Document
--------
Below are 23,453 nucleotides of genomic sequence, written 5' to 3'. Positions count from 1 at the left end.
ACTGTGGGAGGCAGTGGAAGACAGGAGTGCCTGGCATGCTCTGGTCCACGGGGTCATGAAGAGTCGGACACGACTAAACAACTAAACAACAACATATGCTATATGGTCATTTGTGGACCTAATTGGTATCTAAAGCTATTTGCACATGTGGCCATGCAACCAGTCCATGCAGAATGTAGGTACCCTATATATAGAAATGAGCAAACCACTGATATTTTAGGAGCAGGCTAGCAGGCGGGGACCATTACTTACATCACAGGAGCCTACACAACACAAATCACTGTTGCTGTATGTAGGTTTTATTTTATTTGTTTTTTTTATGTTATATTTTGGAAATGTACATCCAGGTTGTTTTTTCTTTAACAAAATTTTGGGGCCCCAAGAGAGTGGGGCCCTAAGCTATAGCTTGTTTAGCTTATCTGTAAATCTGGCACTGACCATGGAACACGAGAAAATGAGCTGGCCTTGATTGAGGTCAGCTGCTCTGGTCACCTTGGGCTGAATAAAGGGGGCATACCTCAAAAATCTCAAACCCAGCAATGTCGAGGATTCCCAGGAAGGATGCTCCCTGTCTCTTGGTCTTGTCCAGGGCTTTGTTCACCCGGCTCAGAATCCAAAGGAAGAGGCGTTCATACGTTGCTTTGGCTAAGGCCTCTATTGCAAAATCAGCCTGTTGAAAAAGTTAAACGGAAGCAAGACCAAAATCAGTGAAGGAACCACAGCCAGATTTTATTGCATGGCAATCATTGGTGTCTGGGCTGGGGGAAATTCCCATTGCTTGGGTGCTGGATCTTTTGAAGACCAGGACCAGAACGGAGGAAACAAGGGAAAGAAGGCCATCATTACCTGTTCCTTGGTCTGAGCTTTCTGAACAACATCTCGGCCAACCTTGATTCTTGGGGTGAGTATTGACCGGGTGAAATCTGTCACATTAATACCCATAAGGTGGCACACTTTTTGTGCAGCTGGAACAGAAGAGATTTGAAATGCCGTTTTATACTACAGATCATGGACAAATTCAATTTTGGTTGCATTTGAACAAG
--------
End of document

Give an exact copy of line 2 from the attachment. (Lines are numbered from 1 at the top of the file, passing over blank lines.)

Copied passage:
ACTGTGGGAGGCAGTGGAAGACAGGAGTGCCTGGCATGCTCTGGTCCACGGGGTCATGAAGAGTCGGACACGACTAAACAACTAAACAACAACATATGCTATATGGTCATTTGTGGACCTAATTGGTATCTAAAGCTATTTGCACATGTGGCCATGCAACCAGTCCATGCAGAATGTAGGTACCCTATATATAGAAATGAGCAAACCACTGATATTTTAGGAGCAGGCTAGCAGGCGGGGACCATTACTTACATCACAGGAGCCTACACAACACAAATCACTGTTGCTGTATGTAGGTTTTATTTTATTTGTTTTTTTTATGTTATATTTTGGAAATGTACATCCAGGTTGTTTTTTCTTTAACAAAATTTTGGGGCCCCAAGAGAGTGGGGCCCTAAGCTATAGCTTGTTTAGCTTATCTGTAAATCTGGCACTGACCATGGAACACGAGAAAATGAGCTGGCCTTGATTGAGGTCAGCTGCTCTGGTCACCTTGGGCTGAATAAAGGGGGCATACCTCAAAAATCTCAAACCCAGCAATGTCGAGGATTCCCAGGAAGGATGCTCCCTGTCTCTTGGTCTTGTCCAGGGCTTTGTTCACCCGGCTCAGAATCCAAAGGAAGAGGCGTTCATACGTTGCTTTGGCTAAGGCCTCTATTGCAAAATCAGCCTGTTGAAAAAGTTAAACGGAAGCAAGACCAAAATCAGTGAAGGAACCACAGCCAGATTTTATTGCATGGCAATCATTGGTGTCTGGGCTGGGGGAAATTCCCATTGCTTGGGTGCTGGATCTTTTGAAGACCAGGACCAGAACGGAGGAAACAAGGGAAAGAAGGCCATCATTACCTGTTCCTTGGTCTGAGCTTTCTGAACAACATCTCGGCCAACCTTGATTCTTGGGGTGAGTATTGACCGGGTGAAATCTGTCACATTAATACCCATAAGGTGGCACACTTTTTGTGCAGCTGGAACAGAAGAGATTTGAAATGCCGTTTTATACTACAGATCATGGACAAATTCAATTTTGGTTGCATTTGAACAAG